Former Labor Leader and now Shadow Minister for Government Services Bill Shorten has called the federal government out for knowing its Centrelink data-matching project is illegal.
A statement on Friday from Shorten said that every time a victim of the initiative colloquially known as "robo-debt" nearly has their day in court, the department in charge wipes the debt.
"Clearly the government does not want the legality of their bureaucratic standover racket tested in court," Shorten said.
"Clearly they hope these last minute reprieves will help them convince the court that they have no case to answer and that the system corrects its errors."
According to Shorten, the government is only listening to the two people running cases with Legal Aid lawyers.
It isn't just the two test cases run by Legal Aid that get the "emergency triage treatment", however.
"In hundreds of robo-debt appeals to the Administrative Appeals Tribunal the government accepts the claims with the result that judgement cannot be given on the legality of the scheme," Shorten continued.
"Little wonder, given many prominent lawyers including former AAT member Terry Carney have given the opinion the scheme amounts to illegal extortion."
Earlier this week, Shorten called robo-debt "harsh and inaccurate", likening the scheme to having the same essential logic and ethics of a mob standover.
See also: Why Australia is quickly developing a technology-based human rights problem (TechRepublic)
"I have consistently expressed my view that the legal foundations of robo-debt -- a reverse onus of proof on alleged debtors over often inaccurate figures -- are very shaky indeed," he said on Friday.
"Judged on their actions, the government feels the same way.
"This strategy of deny, deny, deny -- and then fold at the last minute -- reveals that in their heart of hearts the government fears robo-debt is not just immoral but illegal."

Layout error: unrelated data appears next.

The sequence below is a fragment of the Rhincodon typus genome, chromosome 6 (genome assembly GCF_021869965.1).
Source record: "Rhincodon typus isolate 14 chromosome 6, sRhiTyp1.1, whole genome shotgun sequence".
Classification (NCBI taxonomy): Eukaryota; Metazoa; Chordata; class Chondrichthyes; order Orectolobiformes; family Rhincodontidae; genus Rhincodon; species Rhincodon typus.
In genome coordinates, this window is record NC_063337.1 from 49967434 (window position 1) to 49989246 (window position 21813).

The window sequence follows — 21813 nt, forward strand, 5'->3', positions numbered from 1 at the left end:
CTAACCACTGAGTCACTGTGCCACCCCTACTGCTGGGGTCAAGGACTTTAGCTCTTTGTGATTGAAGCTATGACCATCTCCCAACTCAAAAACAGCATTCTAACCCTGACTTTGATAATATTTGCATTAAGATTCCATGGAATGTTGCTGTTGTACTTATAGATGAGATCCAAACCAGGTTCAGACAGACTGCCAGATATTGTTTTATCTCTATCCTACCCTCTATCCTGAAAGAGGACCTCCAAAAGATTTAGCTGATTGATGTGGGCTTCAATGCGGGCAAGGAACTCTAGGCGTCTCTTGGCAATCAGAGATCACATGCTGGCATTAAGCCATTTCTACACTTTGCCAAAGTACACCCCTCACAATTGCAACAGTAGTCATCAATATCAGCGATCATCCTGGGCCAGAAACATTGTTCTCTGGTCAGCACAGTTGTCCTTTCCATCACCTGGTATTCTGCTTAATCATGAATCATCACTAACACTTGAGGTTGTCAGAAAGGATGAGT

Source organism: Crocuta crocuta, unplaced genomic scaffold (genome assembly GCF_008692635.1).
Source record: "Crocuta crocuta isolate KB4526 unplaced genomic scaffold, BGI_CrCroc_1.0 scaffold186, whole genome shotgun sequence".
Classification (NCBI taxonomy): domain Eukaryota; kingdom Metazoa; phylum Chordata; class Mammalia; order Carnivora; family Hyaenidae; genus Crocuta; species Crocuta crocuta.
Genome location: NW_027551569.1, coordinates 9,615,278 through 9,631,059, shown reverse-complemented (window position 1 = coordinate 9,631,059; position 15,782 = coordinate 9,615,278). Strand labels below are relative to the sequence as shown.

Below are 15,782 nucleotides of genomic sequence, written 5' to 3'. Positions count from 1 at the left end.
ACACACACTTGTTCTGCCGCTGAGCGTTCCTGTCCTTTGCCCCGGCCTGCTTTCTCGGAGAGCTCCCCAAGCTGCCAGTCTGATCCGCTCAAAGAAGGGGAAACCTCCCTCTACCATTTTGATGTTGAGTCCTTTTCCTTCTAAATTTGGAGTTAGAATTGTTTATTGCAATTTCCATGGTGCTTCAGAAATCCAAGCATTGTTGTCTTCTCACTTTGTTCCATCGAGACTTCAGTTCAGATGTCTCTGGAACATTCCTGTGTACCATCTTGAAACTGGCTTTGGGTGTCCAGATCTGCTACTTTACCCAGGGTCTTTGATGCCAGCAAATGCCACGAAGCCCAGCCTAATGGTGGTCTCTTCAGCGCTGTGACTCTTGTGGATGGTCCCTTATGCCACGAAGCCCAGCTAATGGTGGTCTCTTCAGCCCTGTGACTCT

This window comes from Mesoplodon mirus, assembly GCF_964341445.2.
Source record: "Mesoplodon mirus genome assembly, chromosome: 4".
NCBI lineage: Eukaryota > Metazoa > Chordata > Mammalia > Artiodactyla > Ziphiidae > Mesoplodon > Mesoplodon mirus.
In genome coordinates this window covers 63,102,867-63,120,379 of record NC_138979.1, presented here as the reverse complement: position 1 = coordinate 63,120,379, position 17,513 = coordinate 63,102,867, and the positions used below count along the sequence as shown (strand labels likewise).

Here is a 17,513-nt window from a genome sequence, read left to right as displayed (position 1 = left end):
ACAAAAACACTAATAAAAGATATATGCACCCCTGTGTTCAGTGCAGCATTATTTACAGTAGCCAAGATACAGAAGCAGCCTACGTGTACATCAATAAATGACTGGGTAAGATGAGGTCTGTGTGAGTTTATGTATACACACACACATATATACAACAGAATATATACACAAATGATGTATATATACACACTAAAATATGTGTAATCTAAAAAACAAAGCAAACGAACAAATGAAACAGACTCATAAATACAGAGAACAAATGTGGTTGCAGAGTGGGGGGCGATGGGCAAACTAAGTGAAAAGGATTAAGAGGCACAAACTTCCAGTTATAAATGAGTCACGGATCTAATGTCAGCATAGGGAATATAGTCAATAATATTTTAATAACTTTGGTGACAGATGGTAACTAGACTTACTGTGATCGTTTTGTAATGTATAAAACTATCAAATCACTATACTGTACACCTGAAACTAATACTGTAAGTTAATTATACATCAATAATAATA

The Department of Human Services (DHS) has been automatically issuing debt notices to those in receipt of welfare payments through Centrelink since 2016.
The Online Compliance Intervention (OCI) program automatically compares the income declared to the Australian Taxation Office (ATO) against income declared to Centrelink, resulting in debt notices -- along with a 10% recovery fee -- subsequently being issued when a disparity in government data is detected.
One large error in the system was that it incorrectly calculated a recipient's income, basing fortnightly pay on their annual salary rather than taking a cumulative 26-week snapshot of what an individual was paid.
"Robo-debt has already caused a trail of human suffering around this country -- persecuted retirees, stressed out students, parents being chased for alleged debts of their dead children, a mother who attributes her son's suicide to him being targeted by robodebt," Shorten added on Friday.
"What is truly unconscionable is that Minister for Robodebt Stuart Robert refuses to call off the robo-debt hounds while knowing it could be illegal and actively working to prevent it being found just that. In fact he is considering expanding the scheme to even more vulnerable categories of people.
"This is not in keeping with our traditional values of a fair go. It is unAustralian."
Shorten again called for the OCI project to be scrapped.
DHS in March last year told a Finance and Public Administration References Committee that its data-matching program went well because it produced savings, but this ignored claims from individuals that the OCI system caused them feelings of anxiety, fear, and humiliation, and reportedly even resulted in suicide.
Minister for Government Services Stuart Robert has also responded to pleas to stop the program by saying that the government has a lawful responsibility to collect "where citizens have mismatched what they said they'd earn versus what, through their tax return, they've been shown to earn".
According to Robert, across Australia, as at 30 June 2019, there were 1.54 million outstanding social welfare debts he claims have a value just shy of AU$5 billion.
While the Coalition claims AU$1.9 billion has been returned funds thanks to robo-debt, the program has cost AU$375 million so far, but has only recovered a little over AU$326 million in overpayments, while at least 31,000 debt claims have been wiped.
Shorten's accusations come the same day the Australian Data and Digital Council, chaired by Robert, agreed to establish a National Disability Data Asset, which will compile data on those in the country living with disability.
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